Re: Question about NVDA core functionality



I think several factors can play a part in answering this question:

  1. Community discussion and need: I understand that there is huge demand from the NVDA community to have some add-ons (or parts of them) integrated into NVDA.
  2. Willingness from add-on authors to collaborate: will add-on authors show willingness to collaborate with users and NV Access to bring their add-ons to NVDA, or ask someone to look into it? Ideally add-on authors are best positioned to address demands.
  3. Getting add-on source code ready for NVDA integration: the add-ons community uses same coding guidelines as NVDA screen reader itself (one of them is using tabs instead of spaces to denote indentation levels). The issue has to do with preparing the add-on source code to keep up with ever changing nature of screen reading, namely changes to NVDA that sometimes can break compatibility. Folks who read source code for my add-ons (including Windows 10 app Essentials) may notice that I follow NVDA coding guidelines very closely to prepare for a day when add-ons are integrated into NVDA, and in some cases, I prepare to support post-integration process. Although details are discussed in NVDA add-ons and development lists, suffice to say that I keep up with NVDA changes almost in real-time (i.e. Git commits).
  4. Testing and feedback: it isn’t enough to get add-ons or parts of them into NVDA. People must show willingness to test and provide timely feedback. This is one reason why I encourage people to provide feedback on add-ons so bugs can be resolved quickly; at least “quickly” because add-ons are almost standalone piece of software; imagine add-ons being integrated into NVDA and you can see why testing becomes more important.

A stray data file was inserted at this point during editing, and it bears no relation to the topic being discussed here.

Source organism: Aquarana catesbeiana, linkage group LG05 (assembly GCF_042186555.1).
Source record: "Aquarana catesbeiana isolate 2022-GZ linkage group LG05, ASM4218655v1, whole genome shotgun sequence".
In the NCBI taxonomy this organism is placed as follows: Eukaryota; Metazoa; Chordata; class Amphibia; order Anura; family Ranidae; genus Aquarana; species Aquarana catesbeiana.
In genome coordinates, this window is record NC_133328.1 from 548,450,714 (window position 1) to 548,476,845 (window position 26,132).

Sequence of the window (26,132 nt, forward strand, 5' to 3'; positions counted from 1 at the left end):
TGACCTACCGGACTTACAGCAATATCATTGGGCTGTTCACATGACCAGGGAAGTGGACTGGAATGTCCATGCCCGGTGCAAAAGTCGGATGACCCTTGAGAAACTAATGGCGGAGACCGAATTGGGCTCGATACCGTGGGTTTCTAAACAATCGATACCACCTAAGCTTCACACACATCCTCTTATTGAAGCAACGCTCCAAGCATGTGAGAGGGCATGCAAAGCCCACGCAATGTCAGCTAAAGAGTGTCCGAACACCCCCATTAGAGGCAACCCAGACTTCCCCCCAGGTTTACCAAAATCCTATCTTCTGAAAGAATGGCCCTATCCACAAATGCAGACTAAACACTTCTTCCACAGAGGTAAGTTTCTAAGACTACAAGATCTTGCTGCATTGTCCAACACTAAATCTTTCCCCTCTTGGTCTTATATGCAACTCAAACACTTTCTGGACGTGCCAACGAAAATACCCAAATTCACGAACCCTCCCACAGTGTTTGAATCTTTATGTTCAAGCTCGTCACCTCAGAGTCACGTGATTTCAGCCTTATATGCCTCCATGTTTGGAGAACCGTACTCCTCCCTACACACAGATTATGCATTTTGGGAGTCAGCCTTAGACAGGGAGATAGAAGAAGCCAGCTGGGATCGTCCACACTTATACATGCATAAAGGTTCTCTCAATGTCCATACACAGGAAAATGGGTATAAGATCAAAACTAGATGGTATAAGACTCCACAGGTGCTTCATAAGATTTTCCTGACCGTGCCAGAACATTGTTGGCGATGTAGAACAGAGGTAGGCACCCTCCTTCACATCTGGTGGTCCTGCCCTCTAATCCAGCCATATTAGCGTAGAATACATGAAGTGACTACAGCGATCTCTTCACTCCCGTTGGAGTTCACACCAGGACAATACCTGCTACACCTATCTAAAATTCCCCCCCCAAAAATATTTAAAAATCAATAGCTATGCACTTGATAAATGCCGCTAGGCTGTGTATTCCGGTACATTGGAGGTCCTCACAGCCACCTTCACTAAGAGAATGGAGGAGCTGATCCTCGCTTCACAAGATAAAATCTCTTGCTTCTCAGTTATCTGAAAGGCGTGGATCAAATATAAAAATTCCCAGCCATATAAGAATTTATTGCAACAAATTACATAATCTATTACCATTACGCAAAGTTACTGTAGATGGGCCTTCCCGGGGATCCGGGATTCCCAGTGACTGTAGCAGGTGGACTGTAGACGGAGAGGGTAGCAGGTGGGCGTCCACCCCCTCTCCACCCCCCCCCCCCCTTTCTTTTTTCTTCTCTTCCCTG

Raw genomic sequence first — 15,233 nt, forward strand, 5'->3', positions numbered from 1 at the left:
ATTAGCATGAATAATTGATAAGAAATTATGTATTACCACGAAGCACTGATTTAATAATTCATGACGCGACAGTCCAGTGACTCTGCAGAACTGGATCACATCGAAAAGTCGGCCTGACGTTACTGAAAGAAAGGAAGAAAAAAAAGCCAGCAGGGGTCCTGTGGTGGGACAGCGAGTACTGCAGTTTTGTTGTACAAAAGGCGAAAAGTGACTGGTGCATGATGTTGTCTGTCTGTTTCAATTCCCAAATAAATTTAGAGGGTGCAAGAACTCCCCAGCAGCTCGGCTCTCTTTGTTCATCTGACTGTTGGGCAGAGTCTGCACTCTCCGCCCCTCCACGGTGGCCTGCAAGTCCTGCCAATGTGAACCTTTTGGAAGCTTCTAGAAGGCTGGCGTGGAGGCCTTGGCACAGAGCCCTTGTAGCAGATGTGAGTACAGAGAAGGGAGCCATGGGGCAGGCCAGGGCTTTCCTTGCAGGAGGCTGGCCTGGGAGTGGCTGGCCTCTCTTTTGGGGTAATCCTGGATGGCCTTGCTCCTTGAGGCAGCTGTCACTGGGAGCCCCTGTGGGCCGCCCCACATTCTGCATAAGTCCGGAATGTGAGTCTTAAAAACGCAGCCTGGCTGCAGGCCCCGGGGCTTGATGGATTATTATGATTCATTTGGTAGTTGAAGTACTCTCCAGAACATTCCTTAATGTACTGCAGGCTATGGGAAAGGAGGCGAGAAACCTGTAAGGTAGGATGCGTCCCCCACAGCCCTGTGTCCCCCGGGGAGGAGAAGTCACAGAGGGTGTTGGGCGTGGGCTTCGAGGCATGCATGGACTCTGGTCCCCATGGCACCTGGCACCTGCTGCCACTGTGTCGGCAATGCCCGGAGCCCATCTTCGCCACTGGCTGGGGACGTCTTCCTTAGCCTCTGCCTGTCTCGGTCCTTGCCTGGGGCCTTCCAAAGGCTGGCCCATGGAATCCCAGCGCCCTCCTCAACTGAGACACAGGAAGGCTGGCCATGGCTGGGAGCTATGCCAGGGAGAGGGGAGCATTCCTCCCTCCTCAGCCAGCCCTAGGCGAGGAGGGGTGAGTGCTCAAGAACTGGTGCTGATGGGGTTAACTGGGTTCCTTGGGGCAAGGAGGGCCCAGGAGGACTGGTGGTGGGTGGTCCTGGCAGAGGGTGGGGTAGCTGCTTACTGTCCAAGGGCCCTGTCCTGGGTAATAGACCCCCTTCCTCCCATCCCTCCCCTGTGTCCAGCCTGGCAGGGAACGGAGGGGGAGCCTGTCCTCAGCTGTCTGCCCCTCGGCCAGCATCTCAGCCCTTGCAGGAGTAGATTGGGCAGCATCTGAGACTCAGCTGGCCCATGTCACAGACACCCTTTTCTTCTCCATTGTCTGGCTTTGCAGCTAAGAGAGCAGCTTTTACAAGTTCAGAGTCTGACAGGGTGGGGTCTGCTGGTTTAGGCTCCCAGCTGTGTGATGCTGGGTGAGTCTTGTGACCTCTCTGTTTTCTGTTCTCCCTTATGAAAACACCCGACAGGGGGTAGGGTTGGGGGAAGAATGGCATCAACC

In short, anyone willing to ask for an add-on or parts of it to be integrated into NVDA must have a visionary mindset and ability to plan with precision. The first step to doing that is not asking which add-on you wish to see in NVDA itself, but asking yourself, “what will NVDA look like in at least five years from now”. The second step is learning to build patience – integrating an add-on into NVDA takes time because NV Access must balance user requests, standards, and market trends (Windows 10 Calculator support, for example, lived in Windows 10 App Essentials for more than five years before making its appearance as part of NVDA 2020.4). The third step is willingness to think like NVDA core developers- moving from writing add-ons to actually contributing code to NVDA screen reader is similar to stepping into a new culture and will require you to practice rigor.

So what can users do? Keep the conversation going and ask add-on authors if they are willing to collaborate with you on at least thinking about bringing their add-ons to NVDA provided that there is community request. If authors says “yes”, that’s great. If not, at least try justifying it, and if authors still says “no”, then that’s all folks can do for now (at least users tried their thing). Ideally you should ask the original author of a given add-on, but if you can’t contact them, at least ask the person who have maintained it until recently unless that person told the community they are not willing to maintain it (I’ll provide responses for my add-ons upon request).

Hope this helps.






From: <> On Behalf Of Louise Pfau
Sent: Monday, March 1, 2021 10:40 AM
Subject: [nvda] Question about NVDA core functionality


Hi.  I know that add-on updater and some parts of Windows 10 app essentials will be added to NVDA core functionality in a future release.  Is it possible, or feasible to treat add-ons like clipspeak in the same way?  When I'm using NVDA on someone else's computer, I only use the core functionality because I'm using an installed copy rather than a portable one.



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